Is there enough fuel to provide heat for 7 days? For 30 days?

Do you have an alternative method of cooking food (gas stove, rocket stove, etc.)?

Do you have wool blankets and/or sleeping bags for everyone? Emergency Mylar Survival blankets?

Part 5: Emergency Supplies :

Do you have items that could be bartered? (small bottles of liquor? hard candy? hygiene items?)

Do you have hand-operated tools (hammer, screwdriver, ax, etc.)?

Do you have repair items (planks of wood, duct tape, nails, etc.)?

Do you have heavy-duty gloves?

Do you have boots?

Do you have rain clothing? Plastic or rubber totes to secure critical needs such as food and water, dry clothing... in flooding or methods to escape with your products?

Part 6: First Aid & Hygiene :

Do you have an emergency toilet?

Do you have disinfectants, such as bleach?

Do you have medications, such as prescription meds and antibiotics?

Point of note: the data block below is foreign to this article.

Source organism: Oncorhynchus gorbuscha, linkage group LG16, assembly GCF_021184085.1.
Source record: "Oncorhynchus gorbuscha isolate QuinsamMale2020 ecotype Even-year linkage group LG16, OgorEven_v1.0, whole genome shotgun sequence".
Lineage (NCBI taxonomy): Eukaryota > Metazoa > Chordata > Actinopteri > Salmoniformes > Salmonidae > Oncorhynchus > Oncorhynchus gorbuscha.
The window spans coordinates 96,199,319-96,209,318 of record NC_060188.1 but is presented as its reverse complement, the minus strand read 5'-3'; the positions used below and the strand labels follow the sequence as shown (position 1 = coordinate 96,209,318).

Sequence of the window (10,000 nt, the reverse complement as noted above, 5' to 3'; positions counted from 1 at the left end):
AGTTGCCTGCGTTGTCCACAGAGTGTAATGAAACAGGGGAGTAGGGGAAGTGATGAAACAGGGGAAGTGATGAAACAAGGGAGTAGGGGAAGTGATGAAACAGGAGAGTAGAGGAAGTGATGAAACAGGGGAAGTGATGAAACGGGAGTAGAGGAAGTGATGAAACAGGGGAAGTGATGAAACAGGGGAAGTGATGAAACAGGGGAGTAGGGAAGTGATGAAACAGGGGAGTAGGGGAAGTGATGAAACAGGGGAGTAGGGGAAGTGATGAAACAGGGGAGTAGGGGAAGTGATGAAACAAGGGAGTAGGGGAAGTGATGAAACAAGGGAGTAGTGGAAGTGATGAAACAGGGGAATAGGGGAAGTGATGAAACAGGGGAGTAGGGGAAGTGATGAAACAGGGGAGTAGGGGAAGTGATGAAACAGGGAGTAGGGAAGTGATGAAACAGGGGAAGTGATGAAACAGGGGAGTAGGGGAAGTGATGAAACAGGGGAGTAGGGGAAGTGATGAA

Do you have first aid supplies?

Do you have first aid training?

Part 7: Evacuation:

This is where the rubber or plastic totes may come in handy.

Is your Bug Out Bag (aka 72 hour kit) packed?

Do you have an emergency communication plan?

Do you have two way radios?

Do you have an evacuation vehicle?

Do you have enough fuel to get to your evacuation location?

Do you have an alternative evacuation vehicle, such as a motor bike?

Do you know how to read a map?

Do you have an evacuation plan?

Have you practiced your evacuation plan?

Part 8: Mental Preparedness:

Have you run a threat assessment?

Have you ran drills of your emergency plans?

Have you practiced Emergency Conditioning? Have you tested your emergency communication plan?

Have you talked to your children about what to do in an emergency?

Part 9: Group Dynamics :

Are there more than five members in your survival group?

Do the members of the group collectively know a variety of survival skills? (Medical, Electrical, Mechanics, Food processing, communications, ...)

Have you held a community meeting about disaster preparation?

Are you in good physical health?

Do any members of your group have special medical or physical requirements?